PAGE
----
Europe Launches Probe into Chinese Wind Turbine Subsidies

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Margrethe Vestager, the EU’s anti-trust chief, announced the probe, citing worries that Chinese state subsidies grant unfair advantages to their wind turbine producers.

The European Union (EU) has ignited a potential trade dispute with China by announcing an investigation into subsidies allegedly received by Chinese wind turbine manufacturers. This move reflects a growing concern within the EU bloc about the competitiveness of its domestic clean energy industry against a dominant China.

Margrethe Vestager, the EU’s anti-trust chief, announced the probe, citing worries that Chinese state subsidies grant unfair advantages to their wind turbine producers. These subsidies are believed to be artificially lowering production costs and undercutting European competitors.

Why is the EU Concerned?

China’s Dominant Market Share: China boasts the world’s largest wind turbine production capacity, accounting for a staggering 60% of the global market in 2023, minuscules the 19% share of Europe and the 9% share of the United States.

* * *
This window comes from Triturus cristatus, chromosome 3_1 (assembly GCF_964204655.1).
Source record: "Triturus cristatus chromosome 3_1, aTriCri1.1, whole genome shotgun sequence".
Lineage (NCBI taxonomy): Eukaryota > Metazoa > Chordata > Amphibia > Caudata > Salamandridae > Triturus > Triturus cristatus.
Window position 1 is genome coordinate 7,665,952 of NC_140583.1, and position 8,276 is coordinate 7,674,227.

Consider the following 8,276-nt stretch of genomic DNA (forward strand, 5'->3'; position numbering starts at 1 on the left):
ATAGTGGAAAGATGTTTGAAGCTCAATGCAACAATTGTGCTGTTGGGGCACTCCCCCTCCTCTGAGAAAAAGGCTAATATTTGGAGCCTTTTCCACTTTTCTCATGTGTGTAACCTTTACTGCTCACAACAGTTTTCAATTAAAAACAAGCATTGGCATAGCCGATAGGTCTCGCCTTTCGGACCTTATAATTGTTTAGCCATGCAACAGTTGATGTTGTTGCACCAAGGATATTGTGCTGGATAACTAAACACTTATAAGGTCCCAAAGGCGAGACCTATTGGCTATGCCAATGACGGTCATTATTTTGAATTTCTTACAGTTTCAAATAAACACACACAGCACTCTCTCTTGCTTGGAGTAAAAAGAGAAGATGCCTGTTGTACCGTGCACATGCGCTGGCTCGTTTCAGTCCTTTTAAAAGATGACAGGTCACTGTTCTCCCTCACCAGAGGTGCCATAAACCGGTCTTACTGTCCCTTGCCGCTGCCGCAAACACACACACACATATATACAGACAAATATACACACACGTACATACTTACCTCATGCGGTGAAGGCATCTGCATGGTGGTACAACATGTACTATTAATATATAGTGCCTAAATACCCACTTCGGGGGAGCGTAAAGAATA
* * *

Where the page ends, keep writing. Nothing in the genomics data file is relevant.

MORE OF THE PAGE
China’s Export Powerhouse Status: China’s dominance extends beyond production. In 2023, they exported a significant $1.42 billion worth of wind turbines and components to the EU, further pressuring European manufacturers.
Chinese Technological Advancement: China isn’t just leading in volume; they are also making significant strides in innovation. Over the past four years, Chinese companies have released over 426 new wind turbine models compared to just 29 from Western manufacturers. This rapid innovation could potentially leave European companies behind.

The Underlying Factors Behind China’s Growth

China’s wind turbine sector has experienced explosive growth fueled by a combination of government support and ambitious environmental goals.

Climate Change Ambitions: As part of its commitment to peak emissions before 2030, China has heavily invested in wind farm development and turbine production. This focus has translated into a massive 77.1 GW of wind power installed in 2023, dwarfing Europe’s 17 GW.
Financial Incentives: Throughout the past decade, China has utilized feed-in tariffs to incentivize wind power deployment, both onshore and offshore. While central subsidies have been phased out recently, local governments continue to offer financial support, making wind projects more attractive.
State-Backed Support: China’s state banks offer manufacturers preferential loans, further reducing production costs. Additionally, cheap raw materials and fierce competition within China further drive down turbine prices, making them significantly cheaper than their Western counterparts.

 

Source: Esg TImes

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